And through history many nations would roar like a tempestuous sea, and rush in like the raging tide, seeking to swamp Israel, but always in the end they would have to retreat at God’s rebuke. This was Isaiah’s vision. God had not forgotten them. He would preserve His true people, His remnant, through all. And in the end those nations would disappear, blown like chaff across the mountains, like the swirling dust caught up in a storm, scattered and landing no one knows where (except God), while God’s own people will be preserved.
‘At eventide, behold, terror.
Before the morning they are not.
This is the portion of those who spoil us,
And the lot of those who rob us.’
The question here is whether the reference to terror is in respect of Israel’s terror in the face of their enemies, or is God’s terror revealed against their adversaries. Isaiah knew that trust in God did not mean that there would be no trials. There would indeed be times which would arouse terror in many of their hearts, and His people would be spoiled and robbed. But just as evening, and gathering night, soon become morning, so would disappear the dark night of the enemies of God’s people who spoiled and robbed them. Their portion is to disappear at the approach of light.
But Yahweh was also a Terror to their enemies, and this may have in mind especially what happened to the forces of Sennacherib as a picture of God’s continually protecting hand over His people and revealing His terror against their enemies..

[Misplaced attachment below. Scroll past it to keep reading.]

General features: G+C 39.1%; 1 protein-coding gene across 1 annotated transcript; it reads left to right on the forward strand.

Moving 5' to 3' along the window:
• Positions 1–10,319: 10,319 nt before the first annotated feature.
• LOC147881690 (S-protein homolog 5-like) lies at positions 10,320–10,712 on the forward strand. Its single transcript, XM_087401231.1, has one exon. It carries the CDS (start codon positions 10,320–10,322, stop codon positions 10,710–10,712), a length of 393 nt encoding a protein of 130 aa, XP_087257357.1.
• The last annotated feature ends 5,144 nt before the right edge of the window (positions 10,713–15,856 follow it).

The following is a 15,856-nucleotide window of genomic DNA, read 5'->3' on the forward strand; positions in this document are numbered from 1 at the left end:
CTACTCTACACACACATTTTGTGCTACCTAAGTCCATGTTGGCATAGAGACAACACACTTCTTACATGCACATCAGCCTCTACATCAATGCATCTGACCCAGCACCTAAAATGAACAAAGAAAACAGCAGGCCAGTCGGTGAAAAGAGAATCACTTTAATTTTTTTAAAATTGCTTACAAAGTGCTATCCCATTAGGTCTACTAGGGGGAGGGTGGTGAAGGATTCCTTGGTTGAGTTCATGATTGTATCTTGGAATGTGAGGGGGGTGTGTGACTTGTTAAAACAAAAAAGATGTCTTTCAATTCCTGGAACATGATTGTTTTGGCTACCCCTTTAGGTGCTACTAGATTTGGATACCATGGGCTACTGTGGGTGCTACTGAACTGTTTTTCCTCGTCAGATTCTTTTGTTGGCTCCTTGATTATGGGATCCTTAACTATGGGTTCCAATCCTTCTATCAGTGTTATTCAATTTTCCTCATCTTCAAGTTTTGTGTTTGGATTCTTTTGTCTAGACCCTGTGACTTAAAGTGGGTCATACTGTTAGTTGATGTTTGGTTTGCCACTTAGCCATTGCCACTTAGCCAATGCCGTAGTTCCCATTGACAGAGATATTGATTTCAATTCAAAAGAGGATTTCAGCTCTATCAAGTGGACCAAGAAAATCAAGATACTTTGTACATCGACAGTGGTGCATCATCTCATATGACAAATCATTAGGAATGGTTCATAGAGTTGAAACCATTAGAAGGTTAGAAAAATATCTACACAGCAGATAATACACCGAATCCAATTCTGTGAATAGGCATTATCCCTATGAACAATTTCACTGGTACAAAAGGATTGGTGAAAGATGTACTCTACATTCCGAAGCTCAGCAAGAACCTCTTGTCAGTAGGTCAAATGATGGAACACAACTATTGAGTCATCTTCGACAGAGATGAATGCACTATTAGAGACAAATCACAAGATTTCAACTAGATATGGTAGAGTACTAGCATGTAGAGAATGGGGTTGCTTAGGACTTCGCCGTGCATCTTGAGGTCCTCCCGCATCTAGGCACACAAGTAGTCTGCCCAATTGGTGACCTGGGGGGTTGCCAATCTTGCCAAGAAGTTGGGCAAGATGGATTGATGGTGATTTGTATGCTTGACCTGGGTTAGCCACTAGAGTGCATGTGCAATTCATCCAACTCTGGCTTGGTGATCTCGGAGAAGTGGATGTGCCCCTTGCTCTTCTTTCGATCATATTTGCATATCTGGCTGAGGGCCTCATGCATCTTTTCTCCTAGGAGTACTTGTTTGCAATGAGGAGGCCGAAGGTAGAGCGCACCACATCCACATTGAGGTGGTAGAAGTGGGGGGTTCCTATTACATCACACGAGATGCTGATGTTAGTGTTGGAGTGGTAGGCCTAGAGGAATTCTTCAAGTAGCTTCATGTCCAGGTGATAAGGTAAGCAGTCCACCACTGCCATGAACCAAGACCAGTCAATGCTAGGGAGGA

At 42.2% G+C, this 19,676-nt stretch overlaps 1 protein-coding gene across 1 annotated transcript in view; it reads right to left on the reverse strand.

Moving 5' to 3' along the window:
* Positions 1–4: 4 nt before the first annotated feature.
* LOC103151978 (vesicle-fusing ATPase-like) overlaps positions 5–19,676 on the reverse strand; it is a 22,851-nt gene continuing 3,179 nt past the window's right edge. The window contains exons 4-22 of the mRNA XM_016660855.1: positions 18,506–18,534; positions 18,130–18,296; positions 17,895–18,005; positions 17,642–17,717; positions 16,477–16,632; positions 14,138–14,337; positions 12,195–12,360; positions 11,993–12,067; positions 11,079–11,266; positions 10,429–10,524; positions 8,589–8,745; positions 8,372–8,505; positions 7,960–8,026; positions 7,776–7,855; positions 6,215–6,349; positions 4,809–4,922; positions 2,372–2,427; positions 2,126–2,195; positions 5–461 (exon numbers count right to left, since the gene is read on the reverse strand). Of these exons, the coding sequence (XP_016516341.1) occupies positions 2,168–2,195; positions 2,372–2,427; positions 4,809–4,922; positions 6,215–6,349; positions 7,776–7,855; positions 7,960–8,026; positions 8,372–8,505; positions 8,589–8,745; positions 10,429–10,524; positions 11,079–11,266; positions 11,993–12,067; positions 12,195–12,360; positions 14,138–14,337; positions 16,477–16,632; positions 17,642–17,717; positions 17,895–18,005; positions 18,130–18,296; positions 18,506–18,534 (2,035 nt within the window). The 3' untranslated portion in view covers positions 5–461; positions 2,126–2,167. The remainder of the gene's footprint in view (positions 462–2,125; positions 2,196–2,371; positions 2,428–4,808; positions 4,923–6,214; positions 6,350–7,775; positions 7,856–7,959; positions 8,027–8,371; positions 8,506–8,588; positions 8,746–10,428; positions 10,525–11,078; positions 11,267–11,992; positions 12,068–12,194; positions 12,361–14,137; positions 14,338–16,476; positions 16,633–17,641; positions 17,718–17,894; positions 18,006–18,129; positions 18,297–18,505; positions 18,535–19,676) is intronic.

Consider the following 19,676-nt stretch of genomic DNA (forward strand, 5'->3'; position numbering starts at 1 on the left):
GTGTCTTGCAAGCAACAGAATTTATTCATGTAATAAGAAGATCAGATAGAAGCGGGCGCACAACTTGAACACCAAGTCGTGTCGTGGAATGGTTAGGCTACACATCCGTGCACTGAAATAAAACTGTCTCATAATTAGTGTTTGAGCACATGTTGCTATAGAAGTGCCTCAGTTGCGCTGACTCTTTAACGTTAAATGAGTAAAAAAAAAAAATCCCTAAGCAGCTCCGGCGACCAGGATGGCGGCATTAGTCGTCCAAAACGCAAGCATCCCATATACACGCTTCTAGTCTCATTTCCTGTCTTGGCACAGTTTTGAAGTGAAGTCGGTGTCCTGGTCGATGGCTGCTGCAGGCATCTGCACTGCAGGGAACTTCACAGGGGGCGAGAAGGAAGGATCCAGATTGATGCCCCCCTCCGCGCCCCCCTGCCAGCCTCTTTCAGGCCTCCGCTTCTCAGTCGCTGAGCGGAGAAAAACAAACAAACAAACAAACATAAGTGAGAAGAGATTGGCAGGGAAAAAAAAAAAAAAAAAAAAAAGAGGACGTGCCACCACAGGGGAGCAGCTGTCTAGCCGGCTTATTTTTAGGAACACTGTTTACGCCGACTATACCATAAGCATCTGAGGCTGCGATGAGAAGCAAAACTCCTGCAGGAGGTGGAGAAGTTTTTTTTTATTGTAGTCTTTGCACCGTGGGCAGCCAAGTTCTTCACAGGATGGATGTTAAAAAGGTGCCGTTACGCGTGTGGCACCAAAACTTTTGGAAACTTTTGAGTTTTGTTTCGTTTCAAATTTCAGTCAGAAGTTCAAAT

Note the inference that those who are evil always seek to do their work in the dark, they are children of darkness. But they disappear when daylight approaches for they are afraid of the light. And in the same way, however dark the night, God always finally brings morning for His people.
If Isaiah had the creation story in mind in his description of the rebuking of the waters, he may well also have it in mind here. The evening comes first, and then the morning, and by morning God’s work is completed. (This would serve to confirm the parabolic nature of the description in Genesis of the cessation of His work). For a similar idea compare Psalms 30:5.
So having delivered his oracle Isaiah adds this appendix to encourage his hearers (‘us’). They need not be afraid, for the One Who brought light out of darkness, the light of the world, the controller of the raging seas, is with them (compare Psalms 46:5).
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Pett, Peter. "Commentary on Isaiah 17". "Pett's Commentary on the Bible ". https://www.studylight.org/
the Third Sunday after Epiphany